Friday, September 20, 2013

My Summer Vacation

This summer, we went back to the Gulf Coast of Florida for our vacation, and I discovered snorkeling.  The Gulf of Mexico was exceptionally clear this year.  Something I am profoundly grateful for after the BP oil spill.  Stepping into that warm, clear water felt like standing in liquid forgiveness, the limits of which I hope we never test again. 

So I went to the tacky t-shirt shack, a fixture at all beach communities, and I bought a mask and a snorkel that sealed itself if I went completely under water.   What a world they opened to me.     

Suddenly, our little beach was like swimming in an aquarium.  I felt like the plastic diver  in the aquarium we used to have in our living room, forever about to discover the treasure chest with the lid that kept opening in a stream of bubbles.

As soon as I put my face in the water, connected to my world through the plastic tube by my ear, I found myself in the middle of a school of bait fish.  Shiners the locals called them.  They were about an inch long with green backs, blue eyes and sides made of a thousand tiny mirrors.  They swam straight at me like snow flakes when you’re driving at night through a snow storm.

Below them, I could see the larger fish, Jack and Redfish, darting up from the bottom, feeding on the stragglers.  The sunlight,  a spidery web of light underwater, created endless patterns, brilliant flashes as the fleeing shiners turned to avoid me.  A garbled cry of amazement and joy caught in my throat.  What beauty lay just below the surface!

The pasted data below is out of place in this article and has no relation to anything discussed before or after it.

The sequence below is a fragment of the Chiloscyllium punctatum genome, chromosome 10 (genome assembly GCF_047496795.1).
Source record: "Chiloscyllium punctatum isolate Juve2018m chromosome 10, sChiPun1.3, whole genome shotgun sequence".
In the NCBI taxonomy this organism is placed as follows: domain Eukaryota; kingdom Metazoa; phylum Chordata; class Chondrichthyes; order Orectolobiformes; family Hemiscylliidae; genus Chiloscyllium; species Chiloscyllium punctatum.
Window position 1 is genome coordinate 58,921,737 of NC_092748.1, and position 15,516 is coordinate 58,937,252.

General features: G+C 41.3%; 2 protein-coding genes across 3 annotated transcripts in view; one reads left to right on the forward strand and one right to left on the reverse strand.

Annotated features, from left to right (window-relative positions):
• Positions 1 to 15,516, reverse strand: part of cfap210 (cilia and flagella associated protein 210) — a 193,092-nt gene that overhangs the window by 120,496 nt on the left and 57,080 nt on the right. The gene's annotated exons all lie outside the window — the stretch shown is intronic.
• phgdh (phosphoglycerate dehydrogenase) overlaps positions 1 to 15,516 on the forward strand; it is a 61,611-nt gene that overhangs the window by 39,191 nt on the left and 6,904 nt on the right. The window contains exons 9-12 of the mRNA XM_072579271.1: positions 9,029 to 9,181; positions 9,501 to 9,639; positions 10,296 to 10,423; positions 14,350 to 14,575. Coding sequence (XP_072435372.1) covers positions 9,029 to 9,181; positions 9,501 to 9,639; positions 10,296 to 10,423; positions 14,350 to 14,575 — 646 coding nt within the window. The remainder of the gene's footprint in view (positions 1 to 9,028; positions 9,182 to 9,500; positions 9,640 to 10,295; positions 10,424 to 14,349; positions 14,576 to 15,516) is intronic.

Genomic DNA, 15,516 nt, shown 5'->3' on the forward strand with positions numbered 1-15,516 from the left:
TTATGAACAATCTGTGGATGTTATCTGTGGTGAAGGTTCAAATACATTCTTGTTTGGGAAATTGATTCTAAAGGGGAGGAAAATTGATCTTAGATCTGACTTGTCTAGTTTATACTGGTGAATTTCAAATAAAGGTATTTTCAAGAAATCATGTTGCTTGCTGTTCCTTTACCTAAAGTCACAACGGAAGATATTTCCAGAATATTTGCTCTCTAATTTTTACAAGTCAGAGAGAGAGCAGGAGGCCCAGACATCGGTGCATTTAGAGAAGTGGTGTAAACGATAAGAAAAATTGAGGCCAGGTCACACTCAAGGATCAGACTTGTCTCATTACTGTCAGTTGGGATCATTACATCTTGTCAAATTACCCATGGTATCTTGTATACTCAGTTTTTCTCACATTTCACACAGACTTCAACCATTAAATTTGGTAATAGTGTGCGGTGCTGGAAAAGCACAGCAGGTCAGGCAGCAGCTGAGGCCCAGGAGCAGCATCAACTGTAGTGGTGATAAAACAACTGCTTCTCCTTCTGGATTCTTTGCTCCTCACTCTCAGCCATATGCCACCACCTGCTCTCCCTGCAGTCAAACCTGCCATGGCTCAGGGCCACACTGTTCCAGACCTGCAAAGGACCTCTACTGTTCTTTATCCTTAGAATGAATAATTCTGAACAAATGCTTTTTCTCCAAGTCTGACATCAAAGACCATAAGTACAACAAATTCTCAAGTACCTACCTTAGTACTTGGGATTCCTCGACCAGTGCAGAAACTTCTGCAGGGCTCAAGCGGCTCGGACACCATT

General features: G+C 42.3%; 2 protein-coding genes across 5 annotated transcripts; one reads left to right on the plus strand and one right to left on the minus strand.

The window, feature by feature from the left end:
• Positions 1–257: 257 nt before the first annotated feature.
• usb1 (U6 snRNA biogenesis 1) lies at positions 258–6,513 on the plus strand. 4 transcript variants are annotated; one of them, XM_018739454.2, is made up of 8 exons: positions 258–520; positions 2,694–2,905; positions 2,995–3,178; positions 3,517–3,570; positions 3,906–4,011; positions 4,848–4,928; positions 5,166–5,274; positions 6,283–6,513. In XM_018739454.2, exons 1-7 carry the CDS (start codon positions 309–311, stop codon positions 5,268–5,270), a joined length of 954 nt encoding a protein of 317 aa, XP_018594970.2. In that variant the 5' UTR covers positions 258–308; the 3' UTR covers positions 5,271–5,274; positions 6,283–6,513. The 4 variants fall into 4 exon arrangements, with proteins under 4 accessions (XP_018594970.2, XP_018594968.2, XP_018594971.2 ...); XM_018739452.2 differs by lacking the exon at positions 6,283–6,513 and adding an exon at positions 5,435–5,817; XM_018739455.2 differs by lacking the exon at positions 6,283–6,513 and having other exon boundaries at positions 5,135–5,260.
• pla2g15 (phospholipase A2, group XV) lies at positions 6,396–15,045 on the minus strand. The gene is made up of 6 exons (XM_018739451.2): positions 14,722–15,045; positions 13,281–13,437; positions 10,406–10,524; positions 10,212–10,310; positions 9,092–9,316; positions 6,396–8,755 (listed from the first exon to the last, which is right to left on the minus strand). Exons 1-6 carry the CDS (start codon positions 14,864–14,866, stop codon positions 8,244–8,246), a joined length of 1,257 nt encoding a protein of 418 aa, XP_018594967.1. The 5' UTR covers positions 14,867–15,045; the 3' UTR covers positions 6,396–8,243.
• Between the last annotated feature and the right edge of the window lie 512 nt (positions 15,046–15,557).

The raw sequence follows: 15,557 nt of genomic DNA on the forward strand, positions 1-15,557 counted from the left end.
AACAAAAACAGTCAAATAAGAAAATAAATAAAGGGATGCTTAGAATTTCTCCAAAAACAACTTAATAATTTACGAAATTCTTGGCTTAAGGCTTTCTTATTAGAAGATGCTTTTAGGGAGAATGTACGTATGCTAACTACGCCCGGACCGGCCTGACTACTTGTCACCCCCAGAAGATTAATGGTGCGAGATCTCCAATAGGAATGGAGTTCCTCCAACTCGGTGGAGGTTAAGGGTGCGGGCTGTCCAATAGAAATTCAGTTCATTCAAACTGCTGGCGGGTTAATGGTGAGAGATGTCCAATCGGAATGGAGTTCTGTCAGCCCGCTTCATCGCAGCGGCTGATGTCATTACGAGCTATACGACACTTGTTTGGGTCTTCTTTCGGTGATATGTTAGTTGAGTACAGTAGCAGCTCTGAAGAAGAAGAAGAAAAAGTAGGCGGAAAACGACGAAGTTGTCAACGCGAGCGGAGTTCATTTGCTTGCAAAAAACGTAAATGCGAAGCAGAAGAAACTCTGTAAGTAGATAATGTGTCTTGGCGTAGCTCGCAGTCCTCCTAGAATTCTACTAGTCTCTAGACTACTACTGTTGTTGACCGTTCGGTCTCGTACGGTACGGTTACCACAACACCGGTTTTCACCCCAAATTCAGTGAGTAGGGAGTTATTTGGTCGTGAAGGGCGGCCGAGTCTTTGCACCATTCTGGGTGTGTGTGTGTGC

I realized that water is just another kind of atmosphere, and as I swam connected to the world above by the thin pipe whooshing full of my own breath by my ear, I felt like I was flying, held by the water, my shadow gliding across the rippled sand bottom 12 feet below me.  Startling the small fish for whom every shadow means danger.

After awhile some would swim along just below me, using me for shelter from the birds above and the larger fish below.  What grace to pass through this new world extending shelter to these temporary little traveling companions.

How many worlds exist like this, just below the surface of my life?   I get the uncomfortable feeling that there are undiscovered worlds like this at my finger-tips all the time, and that God is so much grander, so much more present around me than I ever imagined.

We often make redemption and salvation a personal matter.  Turn Jesus into our personal savior, like the personal flotation device my seat cushion can supposedly be turned into if the plane we arrived here on were to go down over water.  Some things you just have to take on faith I guess, because I’d surely drown trying to figure out how to do that.  It takes me a couple of trys to locate the correct buckle for my seat belt.

Swimming in the blizzard of these shiners extending my accidental grace and protection, gives me a sense of the grandness of creation.  Can God's redemption and salvation be any less grand?

1 comment:

Elaine Sedan said...

Totally get it! I remember the first and only time snorkeling in the Bahamas years ago while on a class trip with Jessy for band! Amazing grace! Have to do that again some time.